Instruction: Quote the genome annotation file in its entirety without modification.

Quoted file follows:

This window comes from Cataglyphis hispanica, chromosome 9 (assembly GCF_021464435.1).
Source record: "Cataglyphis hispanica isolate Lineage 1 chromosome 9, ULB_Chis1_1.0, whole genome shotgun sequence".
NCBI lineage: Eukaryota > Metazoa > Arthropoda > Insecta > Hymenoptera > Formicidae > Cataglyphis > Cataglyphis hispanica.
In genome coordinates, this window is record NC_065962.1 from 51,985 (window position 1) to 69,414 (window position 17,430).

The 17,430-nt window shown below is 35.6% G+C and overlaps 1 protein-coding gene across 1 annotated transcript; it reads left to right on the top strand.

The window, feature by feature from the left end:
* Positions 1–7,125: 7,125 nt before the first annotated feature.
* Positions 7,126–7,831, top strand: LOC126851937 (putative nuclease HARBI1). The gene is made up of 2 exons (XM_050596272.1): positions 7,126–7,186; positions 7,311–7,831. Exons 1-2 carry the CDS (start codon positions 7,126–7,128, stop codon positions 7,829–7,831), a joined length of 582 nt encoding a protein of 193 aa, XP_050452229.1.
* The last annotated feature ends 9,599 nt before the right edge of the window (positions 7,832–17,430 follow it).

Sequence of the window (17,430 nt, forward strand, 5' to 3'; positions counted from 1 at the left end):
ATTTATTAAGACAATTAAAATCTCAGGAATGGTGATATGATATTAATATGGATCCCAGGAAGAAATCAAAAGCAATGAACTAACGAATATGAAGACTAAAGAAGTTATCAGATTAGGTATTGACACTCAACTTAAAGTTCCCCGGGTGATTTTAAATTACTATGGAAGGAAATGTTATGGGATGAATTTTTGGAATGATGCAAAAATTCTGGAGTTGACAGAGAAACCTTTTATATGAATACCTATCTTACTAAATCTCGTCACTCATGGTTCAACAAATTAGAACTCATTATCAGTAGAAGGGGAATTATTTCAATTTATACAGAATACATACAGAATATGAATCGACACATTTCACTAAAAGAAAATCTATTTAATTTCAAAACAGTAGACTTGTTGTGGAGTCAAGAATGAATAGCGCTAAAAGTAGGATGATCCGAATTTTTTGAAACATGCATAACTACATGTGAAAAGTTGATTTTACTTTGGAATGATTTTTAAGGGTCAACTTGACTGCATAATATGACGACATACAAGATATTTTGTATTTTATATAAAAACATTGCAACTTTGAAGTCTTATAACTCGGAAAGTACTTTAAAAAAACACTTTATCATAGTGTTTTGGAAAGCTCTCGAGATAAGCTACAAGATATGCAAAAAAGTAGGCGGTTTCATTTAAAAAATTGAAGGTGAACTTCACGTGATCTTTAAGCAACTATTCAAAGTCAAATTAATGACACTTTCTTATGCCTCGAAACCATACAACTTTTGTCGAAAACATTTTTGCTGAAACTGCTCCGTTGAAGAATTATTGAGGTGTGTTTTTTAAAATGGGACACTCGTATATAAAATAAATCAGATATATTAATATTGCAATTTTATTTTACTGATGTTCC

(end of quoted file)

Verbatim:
This window comes from Cataglyphis hispanica, chromosome 9 (assembly GCF_021464435.1).
Source record: "Cataglyphis hispanica isolate Lineage 1 chromosome 9, ULB_Chis1_1.0, whole genome shotgun sequence".
NCBI lineage: Eukaryota > Metazoa > Arthropoda > Insecta > Hymenoptera > Formicidae > Cataglyphis > Cataglyphis hispanica.
In genome coordinates, this window is record NC_065962.1 from 51,985 (window position 1) to 69,414 (window position 17,430).

The 17,430-nt window shown below is 35.6% G+C and overlaps 1 protein-coding gene across 1 annotated transcript; it reads left to right on the top strand.

The window, feature by feature from the left end:
* Positions 1–7,125: 7,125 nt before the first annotated feature.
* Positions 7,126–7,831, top strand: LOC126851937 (putative nuclease HARBI1). The gene is made up of 2 exons (XM_050596272.1): positions 7,126–7,186; positions 7,311–7,831. Exons 1-2 carry the CDS (start codon positions 7,126–7,128, stop codon positions 7,829–7,831), a joined length of 582 nt encoding a protein of 193 aa, XP_050452229.1.
* The last annotated feature ends 9,599 nt before the right edge of the window (positions 7,832–17,430 follow it).

Sequence of the window (17,430 nt, forward strand, 5' to 3'; positions counted from 1 at the left end):
ATTTATTAAGACAATTAAAATCTCAGGAATGGTGATATGATATTAATATGGATCCCAGGAAGAAATCAAAAGCAATGAACTAACGAATATGAAGACTAAAGAAGTTATCAGATTAGGTATTGACACTCAACTTAAAGTTCCCCGGGTGATTTTAAATTACTATGGAAGGAAATGTTATGGGATGAATTTTTGGAATGATGCAAAAATTCTGGAGTTGACAGAGAAACCTTTTATATGAATACCTATCTTACTAAATCTCGTCACTCATGGTTCAACAAATTAGAACTCATTATCAGTAGAAGGGGAATTATTTCAATTTATACAGAATACATACAGAATATGAATCGACACATTTCACTAAAAGAAAATCTATTTAATTTCAAAACAGTAGACTTGTTGTGGAGTCAAGAATGAATAGCGCTAAAAGTAGGATGATCCGAATTTTTTGAAACATGCATAACTACATGTGAAAAGTTGATTTTACTTTGGAATGATTTTTAAGGGTCAACTTGACTGCATAATATGACGACATACAAGATATTTTGTATTTTATATAAAAACATTGCAACTTTGAAGTCTTATAACTCGGAAAGTACTTTAAAAAAACACTTTATCATAGTGTTTTGGAAAGCTCTCGAGATAAGCTACAAGATATGCAAAAAAGTAGGCGGTTTCATTTAAAAAATTGAAGGTGAACTTCACGTGATCTTTAAGCAACTATTCAAAGTCAAATTAATGACACTTTCTTATGCCTCGAAACCATACAACTTTTGTCGAAAACATTTTTGCTGAAACTGCTCCGTTGAAGAATTATTGAGGTGTGTTTTTTAAAATGGGACACTCGTATATAAAATAAATCAGATATATTAATATTGCAATTTTATTTTACTGATGTTCC